We’re all guilty of letting the voice in our heads get the best of us. Deciding “I can’t do that,” or “I’m not ready for…” without really thinking things through.
Here’s an example: most people learning what an Ultramarathon is who have not completed regular marathons previously would say, “I can’t do that,” or “I’m not ready for an Ultramarathon.” And while some people would still come to the same conclusion after really considering things, some would discover that they probably could and they are ready.
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But that’s an extreme example. Have you ever heard someone lament that they have to lose some weight before they can join a gym? You know, the place where people go to lose weight? Or someone tells you they’re not flexible enough to take a yoga class? You know, the classes people take to become more flexible?
We tend to think that we have to get “ready” or be at a certain level before we can do things – especially things that are physical. But that’s simply not true.
Sure, you’re probably not going to win your first marathon, but you could probably finish by reframing your expectations of what it means to succeed. Frankly, for 90% of the population, isn’t crossing the finish line the definition of success when it comes to a marathon or even a 5K? Check out this book review on Running With a Police Escort for a unique and positive perspective on finishing a race.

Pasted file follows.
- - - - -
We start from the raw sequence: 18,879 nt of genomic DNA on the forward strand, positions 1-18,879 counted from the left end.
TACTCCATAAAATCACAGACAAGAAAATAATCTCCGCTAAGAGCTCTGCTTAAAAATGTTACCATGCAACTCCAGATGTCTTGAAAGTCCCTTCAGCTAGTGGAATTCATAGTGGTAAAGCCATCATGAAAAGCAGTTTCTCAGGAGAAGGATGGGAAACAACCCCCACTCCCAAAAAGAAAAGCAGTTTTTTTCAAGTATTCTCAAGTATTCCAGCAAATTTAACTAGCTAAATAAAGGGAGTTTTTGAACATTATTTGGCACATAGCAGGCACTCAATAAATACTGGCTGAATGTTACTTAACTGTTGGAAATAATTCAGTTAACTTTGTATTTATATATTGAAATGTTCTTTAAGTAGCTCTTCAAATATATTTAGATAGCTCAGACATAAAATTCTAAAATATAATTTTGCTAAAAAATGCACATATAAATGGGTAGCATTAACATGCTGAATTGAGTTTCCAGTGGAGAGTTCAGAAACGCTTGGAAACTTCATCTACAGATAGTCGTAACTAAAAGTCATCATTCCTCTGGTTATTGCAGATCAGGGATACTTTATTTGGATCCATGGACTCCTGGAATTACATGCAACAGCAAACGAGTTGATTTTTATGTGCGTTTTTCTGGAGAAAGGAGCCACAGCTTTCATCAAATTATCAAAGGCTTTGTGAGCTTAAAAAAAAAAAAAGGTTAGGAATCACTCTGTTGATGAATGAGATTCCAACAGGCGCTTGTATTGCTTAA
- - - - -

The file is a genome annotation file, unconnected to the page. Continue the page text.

It’s not just our fitness we allow to be affected by this type of thinking: we don’t write because we need a “really good idea” first, we don’t pick up an instrument we’ve always wanted to learn to play because we “need to learn to read music first” or some other nonsense that keeps us safe from failure … but there’s a downside to that.
By eliminating the possibility of failure, we’re also eliminating the possibility for success. And if we redefine success (finishing the race instead of winning it, exercising three times this week instead of losing five pounds, learning to play a couple of notes on the piano instead of learning Mozart) we’re likely to find that once we attack our goals without the fear of failure or the limiting self-talk, we’re really likely to succeed.
So what have you been telling yourself you can’t do yet? What are you waiting to succeed at? And now, ask yourself what you’re really waiting for.
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